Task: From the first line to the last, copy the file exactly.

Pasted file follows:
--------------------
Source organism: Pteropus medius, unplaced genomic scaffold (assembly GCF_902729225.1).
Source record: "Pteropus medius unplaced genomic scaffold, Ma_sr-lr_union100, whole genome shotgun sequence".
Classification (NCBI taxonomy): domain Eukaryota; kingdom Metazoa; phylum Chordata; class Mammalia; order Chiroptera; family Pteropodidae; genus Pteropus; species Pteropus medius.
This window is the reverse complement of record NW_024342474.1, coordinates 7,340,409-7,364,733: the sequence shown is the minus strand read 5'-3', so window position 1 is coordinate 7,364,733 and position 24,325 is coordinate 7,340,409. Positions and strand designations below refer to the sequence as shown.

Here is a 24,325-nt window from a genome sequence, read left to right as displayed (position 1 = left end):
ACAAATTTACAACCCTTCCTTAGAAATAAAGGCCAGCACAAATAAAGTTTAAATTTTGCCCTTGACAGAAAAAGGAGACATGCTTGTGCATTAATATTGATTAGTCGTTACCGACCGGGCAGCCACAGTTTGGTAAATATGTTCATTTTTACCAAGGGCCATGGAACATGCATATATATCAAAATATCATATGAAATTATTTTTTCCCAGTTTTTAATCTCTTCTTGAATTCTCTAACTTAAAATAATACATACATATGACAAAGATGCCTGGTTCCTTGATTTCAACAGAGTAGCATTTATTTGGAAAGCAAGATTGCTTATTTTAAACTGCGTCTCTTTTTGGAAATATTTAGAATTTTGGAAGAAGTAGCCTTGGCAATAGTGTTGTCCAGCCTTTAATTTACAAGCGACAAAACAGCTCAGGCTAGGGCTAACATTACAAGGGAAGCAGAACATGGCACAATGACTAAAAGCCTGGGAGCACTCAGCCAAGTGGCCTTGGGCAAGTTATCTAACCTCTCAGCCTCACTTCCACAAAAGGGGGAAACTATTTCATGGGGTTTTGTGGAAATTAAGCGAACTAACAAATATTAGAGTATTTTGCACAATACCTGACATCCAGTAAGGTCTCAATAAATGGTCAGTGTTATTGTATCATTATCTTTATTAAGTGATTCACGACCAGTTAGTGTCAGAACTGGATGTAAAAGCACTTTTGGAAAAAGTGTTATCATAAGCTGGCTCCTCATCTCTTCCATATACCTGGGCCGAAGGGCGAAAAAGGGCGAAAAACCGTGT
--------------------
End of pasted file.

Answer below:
Source organism: Pteropus medius, unplaced genomic scaffold (assembly GCF_902729225.1).
Source record: "Pteropus medius unplaced genomic scaffold, Ma_sr-lr_union100, whole genome shotgun sequence".
Classification (NCBI taxonomy): domain Eukaryota; kingdom Metazoa; phylum Chordata; class Mammalia; order Chiroptera; family Pteropodidae; genus Pteropus; species Pteropus medius.
This window is the reverse complement of record NW_024342474.1, coordinates 7,340,409-7,364,733: the sequence shown is the minus strand read 5'-3', so window position 1 is coordinate 7,364,733 and position 24,325 is coordinate 7,340,409. Positions and strand designations below refer to the sequence as shown.

Here is a 24,325-nt window from a genome sequence, read left to right as displayed (position 1 = left end):
ACAAATTTACAACCCTTCCTTAGAAATAAAGGCCAGCACAAATAAAGTTTAAATTTTGCCCTTGACAGAAAAAGGAGACATGCTTGTGCATTAATATTGATTAGTCGTTACCGACCGGGCAGCCACAGTTTGGTAAATATGTTCATTTTTACCAAGGGCCATGGAACATGCATATATATCAAAATATCATATGAAATTATTTTTTCCCAGTTTTTAATCTCTTCTTGAATTCTCTAACTTAAAATAATACATACATATGACAAAGATGCCTGGTTCCTTGATTTCAACAGAGTAGCATTTATTTGGAAAGCAAGATTGCTTATTTTAAACTGCGTCTCTTTTTGGAAATATTTAGAATTTTGGAAGAAGTAGCCTTGGCAATAGTGTTGTCCAGCCTTTAATTTACAAGCGACAAAACAGCTCAGGCTAGGGCTAACATTACAAGGGAAGCAGAACATGGCACAATGACTAAAAGCCTGGGAGCACTCAGCCAAGTGGCCTTGGGCAAGTTATCTAACCTCTCAGCCTCACTTCCACAAAAGGGGGAAACTATTTCATGGGGTTTTGTGGAAATTAAGCGAACTAACAAATATTAGAGTATTTTGCACAATACCTGACATCCAGTAAGGTCTCAATAAATGGTCAGTGTTATTGTATCATTATCTTTATTAAGTGATTCACGACCAGTTAGTGTCAGAACTGGATGTAAAAGCACTTTTGGAAAAAGTGTTATCATAAGCTGGCTCCTCATCTCTTCCATATACCTGGGCCGAAGGGCGAAAAAGGGCGAAAAACCGTGT